The Carolina corporate office has arrogated, from the Baraboo branch, administration of the Chester Bible trust, which provides scholarships for Baraboo High School graduates.

Since doing so, Wells Fargo has charged unreasonable legal and accounting fees, according to the Baraboo Community Scholarship Committee. The BCSC, which intends to administer the trust for free, has gone to court to wrest control from Wells Fargo.

When the local branch administered the fund in 2010, the bank charged $8,000 in fees while distributing $36,000 in scholarships. The Wells Fargo North Carolina bankers administering the fund in 2013 charged $27,000 in fees while distributing “about $12,000.” (No, I did not transpose those numbers.)

But I digress, back to the banker jokes now making the rounds in Baraboo. A couple of them are aquatic in nature.

Joke No. 1: What’s the difference between a tragedy and a catastrophe?

A tragedy is a ship full of North Carolina Wells Fargo bankers administering the Chester Bible Baraboo High School scholarship trust fund going down in a storm; a catastrophe is when they can all swim.

Joke No. 2: If O. J. Simpson and a North Carolina Wells Fargo banker administering the Chester Bible Baraboo High School scholarship trust fund were both drowning and you could save only one, would you go to lunch or read the paper?

A couple more are non-aquatic jokes although the last does involve swimming — sort of.

Joke No. 3: Three guys walk into a bakery; a North Carolina Wells Fargo banker administering the Chester Bible Baraboo High School trust fund, a government employee, and a tea partier. The lady behind the counter puts out a dozen gingersnap cookies. The North Carolina Wells Fargo banker administering the Chester Bible Baraboo High School scholarship trust fund rapaciously pockets 11 of the 12 cookies and then tells the tea partier that the greedy government worker is trying to steal his cookie.

Joke No. 4: What’s the difference between a North Carolina Wells Fargo banker administering the Chester Bible Baraboo High School trust fund and a sperm?

A sperm has a one-in-a-million chance of turning into a human being.

If it’s true that “Jokes show that people care and that ‘they entertain hope’ for change,” I hope the folks at Wells Fargo get the message and make the necessary change.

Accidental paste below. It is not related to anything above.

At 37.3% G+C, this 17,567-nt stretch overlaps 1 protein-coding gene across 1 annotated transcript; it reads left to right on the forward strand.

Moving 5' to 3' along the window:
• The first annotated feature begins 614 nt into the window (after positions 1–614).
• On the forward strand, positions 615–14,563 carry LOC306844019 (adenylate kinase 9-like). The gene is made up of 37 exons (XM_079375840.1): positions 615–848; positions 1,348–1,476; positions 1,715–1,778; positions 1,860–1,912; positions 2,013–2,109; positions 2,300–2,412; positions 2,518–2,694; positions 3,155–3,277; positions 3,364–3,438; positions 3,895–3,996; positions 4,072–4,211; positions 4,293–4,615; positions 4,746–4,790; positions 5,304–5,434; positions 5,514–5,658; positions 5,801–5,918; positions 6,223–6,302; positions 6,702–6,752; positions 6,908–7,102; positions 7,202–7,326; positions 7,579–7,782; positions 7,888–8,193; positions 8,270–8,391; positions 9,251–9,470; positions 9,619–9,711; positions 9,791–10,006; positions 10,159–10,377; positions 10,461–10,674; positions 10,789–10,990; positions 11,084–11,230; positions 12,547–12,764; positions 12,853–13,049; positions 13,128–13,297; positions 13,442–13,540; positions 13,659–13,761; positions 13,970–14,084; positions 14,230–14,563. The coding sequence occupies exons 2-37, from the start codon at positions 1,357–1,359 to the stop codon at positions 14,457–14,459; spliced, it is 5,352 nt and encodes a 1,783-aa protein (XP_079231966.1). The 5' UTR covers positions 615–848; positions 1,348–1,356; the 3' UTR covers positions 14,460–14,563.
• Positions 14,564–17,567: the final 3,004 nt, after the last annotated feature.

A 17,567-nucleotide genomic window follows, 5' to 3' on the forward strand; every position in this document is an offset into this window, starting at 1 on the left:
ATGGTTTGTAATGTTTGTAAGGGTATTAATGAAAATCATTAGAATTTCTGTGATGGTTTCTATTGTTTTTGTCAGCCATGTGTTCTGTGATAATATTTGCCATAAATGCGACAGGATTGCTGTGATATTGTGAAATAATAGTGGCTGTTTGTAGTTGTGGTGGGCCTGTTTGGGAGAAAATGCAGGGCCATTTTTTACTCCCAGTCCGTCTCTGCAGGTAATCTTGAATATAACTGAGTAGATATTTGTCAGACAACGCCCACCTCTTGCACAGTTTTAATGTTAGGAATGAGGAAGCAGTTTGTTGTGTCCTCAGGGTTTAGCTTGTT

Gordon Gekko famously said in the movie “Wall Street,” that “Greed is good.” But it ain’t especially great for public relations.

Robert Reid, Wisconsin Dells

Libor rigging: ‘You’ll be looked after in Vegas. I promise you.’

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Who’s ruling the hedge world? You’ll never guess

Who’s ruling the hedge world? You’ll never guess

In the nearly $3 trillion hedge fund universe, the rich keep getting richer and the big keep getting bigger.

As it has in previous years, investor money in 2013 kept flowing to the largest names in the space, with the top 100 controlling $1.5 trillion, according to the latest numbers from Institutional Investor’s Alpha Hedge Fund 100 list.

That’s an increase of 13 percent for the year and about 25 percent over the past two years.

Ray Dalio and Bridgewater Associates continued to lead the way, with $87.1 billion, while JPMorgan Asset Management maintained its No. 2 slot with $59 billion. The biggest mover in the top 10 was value investment guru Cliff Asness and AQR Capital Management, in Greenwich, Connecticut, which surged from the 14 spot all the way up to No. 7 as its assets grew 47 percent to $29.9 billion.

The trend toward large firms is curious in that many of them have shut their doors to new clients, including Citadel, Convexity Capital Management, D.E. Shaw & Co. and Viking Global Investors. A few other large firms, such as David Tepper’s Appaloosa, returned money to investors. (In rankings released last week, Tepper led hedge fund manager pay in 2013 at $3.5 billion.)